As late as the 1950s, Kent County school trustees could hire a 17-year-old girl to teach the village children for around $20 a week. Had that school been in Rothesay, school trustees would have had ample money to pay for a competent certified teacher. If a child in a poor family had to be hospitalized following an accident, the father may have had to sell pulp wood to erase his bill of $200, which would have represented a quarter of his annual revenue.
With the election of Louis Robichaud as Premier in July 1960, a bold political reform took place. Under the new “Equal Opportunity program” all New Brunswickers had equal access to basic services, regardless of the fiscal capacity of their region. The taxation system was revised, moving the administration away from counties to a provincial base. Teacher salaries were normalized. The province took on the full responsibility for health, social services and the administration of justice. Property tax was made uniform across the province. The sales tax was raised from 3% to 6% to allow for better social services and higher quality education. Premier Robichaud truly governed the province for the common good of all. This wind of change was continued by Richard Hadfield who succeeded Robichaud as Premier. But since then, the gap between the rich and poor has grown wider.
We have moved away from the time when the common good was the major driving force behind political decisions. We are in an era where our political leaders are mainly looking at what is good for businesses. The end result has been disastrous for more than 100,000 citizens living in poverty. Until recently, we had the lowest minimum wage in Atlantic Canada. Welfare rates have not increased since October 2008, yet food cost has gone up by 26.5% between 2006 and 2011. In March 2012, over 41,000, New Brunswickers depend on social assistance. Close to 19,000 New Brunswickers need food banks to survive. One third of users are children, close to one fourth are people holding jobs or receiving employment insurance and two thirds are social assistance recipients. The present government is undoubtedly aware of the hardships experienced by those New Brunswickers living below the poverty line, but very little is done about it.
We have been hearing over and over again that we need to cut taxes in order to grow the economy. By this incessant message, politicians have made paying taxes appear as an evil gesture. They have created a tax phobia. Unfortunately, many citizens believe that message and forget that with tax cuts, less revenue goes into provincial coffers and fewer public services can be delivered.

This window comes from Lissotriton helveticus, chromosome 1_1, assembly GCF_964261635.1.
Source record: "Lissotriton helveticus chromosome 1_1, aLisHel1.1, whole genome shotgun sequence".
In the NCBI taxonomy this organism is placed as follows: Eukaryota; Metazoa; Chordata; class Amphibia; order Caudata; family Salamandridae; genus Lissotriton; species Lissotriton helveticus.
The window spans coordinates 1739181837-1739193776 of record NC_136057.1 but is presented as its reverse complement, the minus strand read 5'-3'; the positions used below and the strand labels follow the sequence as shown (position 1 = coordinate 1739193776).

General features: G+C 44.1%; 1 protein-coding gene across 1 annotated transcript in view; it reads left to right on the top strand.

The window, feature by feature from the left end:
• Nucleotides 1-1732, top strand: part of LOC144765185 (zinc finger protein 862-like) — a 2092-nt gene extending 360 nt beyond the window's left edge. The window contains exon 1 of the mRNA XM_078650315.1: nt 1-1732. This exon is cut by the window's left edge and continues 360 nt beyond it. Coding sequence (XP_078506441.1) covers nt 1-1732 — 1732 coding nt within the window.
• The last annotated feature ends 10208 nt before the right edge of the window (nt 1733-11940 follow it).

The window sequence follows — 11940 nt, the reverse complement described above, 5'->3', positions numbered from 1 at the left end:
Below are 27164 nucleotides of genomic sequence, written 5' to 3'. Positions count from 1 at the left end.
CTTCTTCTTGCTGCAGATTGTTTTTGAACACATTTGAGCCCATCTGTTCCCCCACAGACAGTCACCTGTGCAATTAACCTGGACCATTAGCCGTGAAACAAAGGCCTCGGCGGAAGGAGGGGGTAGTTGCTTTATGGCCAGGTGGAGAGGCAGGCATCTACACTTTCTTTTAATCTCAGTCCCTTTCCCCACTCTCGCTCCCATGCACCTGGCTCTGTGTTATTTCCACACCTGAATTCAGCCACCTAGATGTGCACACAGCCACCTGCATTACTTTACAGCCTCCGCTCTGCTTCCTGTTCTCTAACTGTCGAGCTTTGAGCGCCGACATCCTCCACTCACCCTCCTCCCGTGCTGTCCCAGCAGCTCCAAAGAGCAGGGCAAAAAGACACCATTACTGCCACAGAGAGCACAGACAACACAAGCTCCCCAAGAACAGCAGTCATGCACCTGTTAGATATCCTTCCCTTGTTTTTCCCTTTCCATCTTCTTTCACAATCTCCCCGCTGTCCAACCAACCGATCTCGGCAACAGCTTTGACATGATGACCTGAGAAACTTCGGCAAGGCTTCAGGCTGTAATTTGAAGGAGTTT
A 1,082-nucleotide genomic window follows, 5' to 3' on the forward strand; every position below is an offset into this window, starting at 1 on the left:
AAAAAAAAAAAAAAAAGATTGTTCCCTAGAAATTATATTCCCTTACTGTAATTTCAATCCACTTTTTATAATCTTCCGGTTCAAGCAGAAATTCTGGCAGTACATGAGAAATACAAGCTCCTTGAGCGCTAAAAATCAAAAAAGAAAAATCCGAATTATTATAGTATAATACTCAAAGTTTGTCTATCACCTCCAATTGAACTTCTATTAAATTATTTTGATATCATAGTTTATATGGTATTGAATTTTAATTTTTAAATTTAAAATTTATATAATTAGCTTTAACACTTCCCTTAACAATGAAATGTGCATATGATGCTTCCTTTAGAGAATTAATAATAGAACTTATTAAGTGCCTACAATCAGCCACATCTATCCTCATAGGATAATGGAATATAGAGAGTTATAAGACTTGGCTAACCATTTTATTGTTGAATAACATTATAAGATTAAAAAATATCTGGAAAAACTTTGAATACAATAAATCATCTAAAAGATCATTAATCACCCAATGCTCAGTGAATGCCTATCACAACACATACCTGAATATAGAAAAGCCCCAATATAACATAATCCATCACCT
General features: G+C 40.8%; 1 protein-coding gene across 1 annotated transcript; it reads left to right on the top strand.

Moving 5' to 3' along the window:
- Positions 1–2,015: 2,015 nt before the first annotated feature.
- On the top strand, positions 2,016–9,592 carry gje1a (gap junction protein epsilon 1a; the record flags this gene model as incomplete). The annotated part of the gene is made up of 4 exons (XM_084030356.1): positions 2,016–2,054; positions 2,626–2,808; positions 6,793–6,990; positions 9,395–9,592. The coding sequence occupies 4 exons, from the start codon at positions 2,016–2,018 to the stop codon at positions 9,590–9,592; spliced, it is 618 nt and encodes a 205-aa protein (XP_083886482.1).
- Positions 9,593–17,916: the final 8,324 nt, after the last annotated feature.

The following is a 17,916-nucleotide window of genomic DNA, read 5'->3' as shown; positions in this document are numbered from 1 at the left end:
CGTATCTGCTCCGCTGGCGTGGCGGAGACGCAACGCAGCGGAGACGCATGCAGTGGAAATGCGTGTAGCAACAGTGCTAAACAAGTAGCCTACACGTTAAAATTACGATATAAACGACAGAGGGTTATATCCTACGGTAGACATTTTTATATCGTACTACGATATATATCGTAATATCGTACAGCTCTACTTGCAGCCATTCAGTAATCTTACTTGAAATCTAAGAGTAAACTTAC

Why do we pay taxes? To have free access to hospitals should we get sick. To avoid paying the $10,000 bill that a baby delivery costs in the United States. To allow members of families living below the poverty line to access our education system so they might climb out of poverty. The Canadian Centre for Policy Alternatives (CCPA) reports that the average Canadian receives $16,952 worth of benefits annually from public services. But the value of the services financed by our taxes seems to be forgotten during the pre-budget time period. Topics making the headlines are that our provincial deficit is dangerously high and that if we don’t cut services, we are going to be in the same situation as Greece. Trimming down is the trumpeted refrain, with very little mention given to increasing revenue through personal taxes.
It is time to undo the damage done by the 2009 tax reform, which significantly reduced provincial revenue. There is an urgent need for the province to generate more income in order to maintain our social programs, reduce our deficit and invest for the future. Economists Roderick Hill from UNB Saint John and Jason Edwards, Research Officer with the CCPA Nova Scotia office, did some research for the Common Front for Social Justice in February 2012. They estimated that, in the up-coming budget, if the Minister of Finance reverted to the 2008 tax rates and added an extra top bracket for individuals having an income of $150,000 after and over deductions, the net increase for the province would be over 260 million dollars in 2012. This change would create a more progressive and equitable tax system than what we have right now because every citizen would be evaluated on their personal income.
The province has just reverted to daylight saving time. This is the right moment to ask the Finance Minister to see the light and revert to the 2008 taxation system, adding a fifth tax bracket for the wealthy. He will then be able to reduce the deficit and maintain our much needed social programs.